What content works best? I can’t tell you what content to make, music video work pretty well on YouTube but chances are you’re not Lady Gaga. You need to find a content strand which works for you, it may be vlogs about your life, topical vlogs about current affairs, fashion, game or movie reviews, comedy sketches or anything else which you are interested in or passionate about. Some of the most successful YouTube channels are those which cover a very specific topic and serve a niche.
As important as the genre of content is the quality. Even 14-year-old in their bedrooms manage to produce videos to professional standard so there is no excuse for poorly lit videos with bad audio. Shoot and edit in HD, ideally 1080p but at least 720p. Most YouTube video playback isn’t in HD but with screen resolutions constantly getting higher and broadband speeds getting faster, producing high def videos will future proof your content.
In a well lit environment the webcam of a high-end laptop is great for vlogging, a better option would be to use a digital SLR camera which will shoot a professional standard of video at an entry-level price point. Check that your digital SLR accepts an external microphone, you can get a cheap lapel mic from eBay for not much more than $20.
As importnat as quality is consistency, you need to train your audience to expect new content from you. Stick to a schedule and upload at least one video a week. By publishing regular videos your subscribers will get in to the habit of watching your videos. I recently came back to YouTube after a four year gap, while my subscriber number remained pretty much unchanged, their engagement levels had dropped massively. It took several months of me uploading one video per week until I noticed familiar faces start to once again comment and share on a weekly basis.
Building a YouTube channel isn’t a quick process, it takes time and effort to build an audience but if you upload at least a video a week then there’s is no reason why you shouldn’t see a steady rise in monthly views in your YouTube analytics, which you should be checking regularly. Your analytics will tell you at a glance what content has worked and what hasn’t. According to my analytics, the titles of my top six videos right now all start with “How To…” This tells me that the popular trend of tutorial and instructional videos is one that my content can compete with.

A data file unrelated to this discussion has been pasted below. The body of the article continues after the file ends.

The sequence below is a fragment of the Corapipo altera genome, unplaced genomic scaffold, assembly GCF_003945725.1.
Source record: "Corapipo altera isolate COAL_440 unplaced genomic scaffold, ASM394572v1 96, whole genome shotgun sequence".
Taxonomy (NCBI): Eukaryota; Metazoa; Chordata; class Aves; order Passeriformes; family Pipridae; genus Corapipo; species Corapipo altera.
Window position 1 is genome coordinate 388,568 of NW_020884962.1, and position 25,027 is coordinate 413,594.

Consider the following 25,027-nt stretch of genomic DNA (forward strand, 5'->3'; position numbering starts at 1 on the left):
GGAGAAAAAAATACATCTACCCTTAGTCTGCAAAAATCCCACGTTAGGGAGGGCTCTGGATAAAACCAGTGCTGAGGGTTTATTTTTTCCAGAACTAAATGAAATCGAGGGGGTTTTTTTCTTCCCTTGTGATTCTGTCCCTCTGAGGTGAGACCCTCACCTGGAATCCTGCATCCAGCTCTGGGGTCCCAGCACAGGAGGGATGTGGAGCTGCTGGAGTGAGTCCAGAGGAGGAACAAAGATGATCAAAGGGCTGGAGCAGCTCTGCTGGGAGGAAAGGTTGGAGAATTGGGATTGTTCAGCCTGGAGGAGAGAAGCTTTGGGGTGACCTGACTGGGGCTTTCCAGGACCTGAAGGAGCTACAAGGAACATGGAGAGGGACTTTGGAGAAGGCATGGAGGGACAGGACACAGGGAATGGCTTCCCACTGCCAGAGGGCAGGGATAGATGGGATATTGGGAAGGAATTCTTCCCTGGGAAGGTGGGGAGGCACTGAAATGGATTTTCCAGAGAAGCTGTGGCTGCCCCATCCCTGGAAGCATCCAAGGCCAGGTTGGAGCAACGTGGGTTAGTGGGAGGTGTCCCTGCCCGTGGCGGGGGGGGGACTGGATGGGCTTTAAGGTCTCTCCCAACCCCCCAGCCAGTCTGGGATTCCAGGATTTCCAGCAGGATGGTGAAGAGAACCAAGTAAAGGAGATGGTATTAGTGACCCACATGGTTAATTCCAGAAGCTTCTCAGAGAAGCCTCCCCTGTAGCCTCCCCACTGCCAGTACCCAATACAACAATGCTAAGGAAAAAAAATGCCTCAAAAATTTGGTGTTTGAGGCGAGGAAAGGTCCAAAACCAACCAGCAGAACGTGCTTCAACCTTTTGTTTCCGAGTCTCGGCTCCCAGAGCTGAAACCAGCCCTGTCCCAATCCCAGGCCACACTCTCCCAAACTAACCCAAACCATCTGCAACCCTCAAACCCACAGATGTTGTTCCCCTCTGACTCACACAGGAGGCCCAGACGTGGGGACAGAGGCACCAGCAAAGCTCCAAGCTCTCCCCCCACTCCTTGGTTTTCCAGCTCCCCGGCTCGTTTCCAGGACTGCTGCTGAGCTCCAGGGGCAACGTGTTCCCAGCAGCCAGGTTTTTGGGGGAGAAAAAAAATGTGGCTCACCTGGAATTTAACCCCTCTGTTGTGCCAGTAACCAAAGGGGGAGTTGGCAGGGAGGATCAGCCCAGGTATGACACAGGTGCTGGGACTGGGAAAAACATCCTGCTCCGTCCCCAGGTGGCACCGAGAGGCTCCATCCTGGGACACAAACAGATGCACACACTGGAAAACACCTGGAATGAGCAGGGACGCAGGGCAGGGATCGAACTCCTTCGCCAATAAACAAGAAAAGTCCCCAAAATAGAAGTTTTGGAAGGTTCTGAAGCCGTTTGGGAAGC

You can’t expect every video you produce to go viral but one popular and simple measure of the success of a video is to determine whether the video received more views than you have subscribers within the first week after publishing it. If a video is seen by as many people as subscribe to you then this is a 100% success. If more than your sub number view the video then it has organically extended beyond your immediate audience and reached new eyes making it more of a success.
This is a great way to judge the success of your content, especially as a small, newly launched channel. As your subscriber numbers grow, so does your engagement and you should constantly look for ways to involve them in your channel. You can do this by asking for feedback, either in your blog or perhaps even in the end card, ask your audience what they would like to see next. Perhaps you run a “let’s play” channel and review games, ask your subscribers what game they would like to see you play next. You can reinforce this by adding a comment when you publish your video, just a simple comment like “Hope you enjoy the video, what game would you like to see me review next?” This comment will appear at the top of the video comments pile. Not only will it increase engagement as subscribers will know you are interested but it will also help them to invest in your channel as there’s a chance that the next video you upload could be their video request.
Engagement, as well as viewing time, is YouTube key metric in measuring the success of a video and the perceived success of a video is what YouTube bases its search ranking on. Comments are a pretty self explanatory metric in terms of engagement, as is a ‘like’ or thumbs up on a video but what you may not know if that a thumbs down is just as beneficial to your video. As Oscar Wilde famously said, “there is only one thing in life worse than being talked about, and that is not being talked about.”
Whether it is positive or negative, conversation about your video is good and YouTube certainly doesn’t penalise you for if your video receives more thumbs down than thumbs up.
It can be a little disheartening when starting out on YouTube, you’ll see all these channels with thousands of subscribers who get to the magical 301+ view cap within minutes of uploading a video, this leads to a question I get asked a lot… “Should I buy YouTube views/subscribers?”
Let’s start with subscribers. Buying a thousand subscribers or so will instantly make your channel appear more appealing. If 1,000+ people are already interested in your channel then perhaps it’s worth a sub. Buying subscribers is pretty cheap but they’re usually not real, human subscribers. You won’t get any engagement or even video views from them, all they’ll do is boost your numbers and make you look more appealing. Although YouTube thrown up on this kind of activity, artificially boosted subscriber numbers aren’t going to damage your channel in any way, artificial views on the other hand will.